The Zhangpu Amber derives from the Middle Miocene Fotan Group in Fujian Province in Southeast China. The Fotan Group is noted for its Plant macrofossils, including leaves and fruits and lignified wood, some of which contains amber in situ. The fossils are interpreted as having originated in a Diptocarp-dominated tropical rainforest. The area currently has a warm subtropical climate with a seasonal climate, with distinct monsoon and dry seasons, and a flora dominated by subtropical evergreen broadleaved forests, however the Fotan deposits have been dated to14.7–14.9 million years ago, close to the Mid-Miocene Climatic Optimum, using pollen assemblages and Argon isotope dating (expand). Diptocarp forests are today found in lowland areas across much of Southeast Asia.
Middle Miocene Zhangpu Amber. Shi et al. (2014).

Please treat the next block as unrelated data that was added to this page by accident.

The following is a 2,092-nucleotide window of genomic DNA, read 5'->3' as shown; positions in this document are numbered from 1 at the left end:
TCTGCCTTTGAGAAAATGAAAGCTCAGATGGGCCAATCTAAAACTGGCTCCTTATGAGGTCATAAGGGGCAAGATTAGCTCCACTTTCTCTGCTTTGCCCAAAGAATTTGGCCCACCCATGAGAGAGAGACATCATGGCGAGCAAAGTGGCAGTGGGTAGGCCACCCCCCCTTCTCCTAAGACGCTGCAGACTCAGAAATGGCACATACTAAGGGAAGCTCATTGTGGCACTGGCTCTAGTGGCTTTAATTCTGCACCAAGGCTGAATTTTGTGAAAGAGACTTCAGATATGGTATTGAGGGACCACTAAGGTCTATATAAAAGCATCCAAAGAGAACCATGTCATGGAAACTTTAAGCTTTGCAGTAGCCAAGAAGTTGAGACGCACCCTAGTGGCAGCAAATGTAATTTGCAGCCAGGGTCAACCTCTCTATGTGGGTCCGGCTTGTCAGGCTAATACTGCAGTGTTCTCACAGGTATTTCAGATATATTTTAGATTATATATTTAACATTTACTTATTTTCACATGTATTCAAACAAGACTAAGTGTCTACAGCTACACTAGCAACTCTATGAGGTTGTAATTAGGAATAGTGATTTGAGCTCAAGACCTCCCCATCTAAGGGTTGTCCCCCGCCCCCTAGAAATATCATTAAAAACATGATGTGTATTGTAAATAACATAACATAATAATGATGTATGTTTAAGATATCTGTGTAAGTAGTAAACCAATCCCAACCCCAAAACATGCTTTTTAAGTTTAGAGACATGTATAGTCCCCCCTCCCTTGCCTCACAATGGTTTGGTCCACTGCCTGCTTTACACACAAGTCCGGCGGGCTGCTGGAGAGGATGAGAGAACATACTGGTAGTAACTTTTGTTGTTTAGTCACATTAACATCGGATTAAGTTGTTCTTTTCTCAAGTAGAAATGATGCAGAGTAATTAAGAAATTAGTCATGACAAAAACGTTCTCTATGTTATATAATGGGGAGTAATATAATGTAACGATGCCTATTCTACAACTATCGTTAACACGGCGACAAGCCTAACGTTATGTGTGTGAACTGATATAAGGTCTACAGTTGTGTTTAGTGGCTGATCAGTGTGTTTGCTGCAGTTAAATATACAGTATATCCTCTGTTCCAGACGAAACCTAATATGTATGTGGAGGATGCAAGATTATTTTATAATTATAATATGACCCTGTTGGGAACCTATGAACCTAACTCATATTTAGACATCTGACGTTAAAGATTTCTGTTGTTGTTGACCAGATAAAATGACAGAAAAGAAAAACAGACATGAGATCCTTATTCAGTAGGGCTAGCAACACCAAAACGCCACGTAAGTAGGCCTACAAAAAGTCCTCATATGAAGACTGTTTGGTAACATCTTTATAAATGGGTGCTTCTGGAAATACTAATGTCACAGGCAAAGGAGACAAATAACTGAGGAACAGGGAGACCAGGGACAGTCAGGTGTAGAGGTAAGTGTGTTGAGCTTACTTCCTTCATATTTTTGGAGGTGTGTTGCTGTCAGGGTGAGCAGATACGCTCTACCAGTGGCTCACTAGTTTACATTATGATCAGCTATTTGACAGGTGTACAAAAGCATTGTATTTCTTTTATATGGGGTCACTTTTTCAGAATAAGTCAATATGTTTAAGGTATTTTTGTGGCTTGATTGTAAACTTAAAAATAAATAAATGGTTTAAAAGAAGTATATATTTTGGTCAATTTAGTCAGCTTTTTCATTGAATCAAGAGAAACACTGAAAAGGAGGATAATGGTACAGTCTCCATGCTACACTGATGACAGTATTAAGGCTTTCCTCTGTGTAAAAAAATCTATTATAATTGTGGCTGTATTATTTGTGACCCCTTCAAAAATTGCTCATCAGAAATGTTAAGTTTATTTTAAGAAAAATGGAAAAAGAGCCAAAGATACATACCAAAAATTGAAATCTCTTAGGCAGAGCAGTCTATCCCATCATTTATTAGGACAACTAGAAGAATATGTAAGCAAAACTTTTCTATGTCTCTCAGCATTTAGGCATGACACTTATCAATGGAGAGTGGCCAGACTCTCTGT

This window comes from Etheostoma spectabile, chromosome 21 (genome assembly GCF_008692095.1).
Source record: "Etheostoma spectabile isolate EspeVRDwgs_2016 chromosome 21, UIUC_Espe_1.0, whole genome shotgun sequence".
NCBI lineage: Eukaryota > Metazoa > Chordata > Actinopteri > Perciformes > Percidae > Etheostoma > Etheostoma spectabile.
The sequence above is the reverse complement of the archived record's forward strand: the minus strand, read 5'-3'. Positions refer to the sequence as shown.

The Zhangpu Amber contains amyrin and amyrone-based triterpenoids, indicating an Angiosperm origin, and polymers of bicyclic sesquiterpenoid and triterpenoids hydrocarbons, which are typical of ambers produced by Diptocarps, though they are also produced by trees of the genus Mastixia, a type of Dogwood. Given the dominance of Diptocarp macrofossils in the deposits producing the amber, Shi et al. conclude this group is the more likely origin.
Diptocarps are thought to be of Gondwanan origin, and today are found in South and Southeast Asia, South America, Africa, Madagascar and the Seychelles. The group is thought to have reached Asia with the collision of the India and Eurasian Plates, with the earliest known Asian fossils dating from the Early Eocene of India. There are three subfamilies within the Dipterocarpaceae, only one of which, the Dipterocarpoideae, which is found in South and Southeast Asia and the Seychelles; the Diptocarps of South America, Africa and Madagascar lack resin ducts and do not produce resin. Diptocarps have previously been linked to amber deposits from the Eocene and Miocene of India and the Eocene of Vietnam; the Zhangpu Amber is the most northerly amber linked to this plant group, though given the presence of Diptocarp macrofossils in the same deposits, this is not remarkable.
A modern Diptocarp wing fruit. Shi & Li (2010).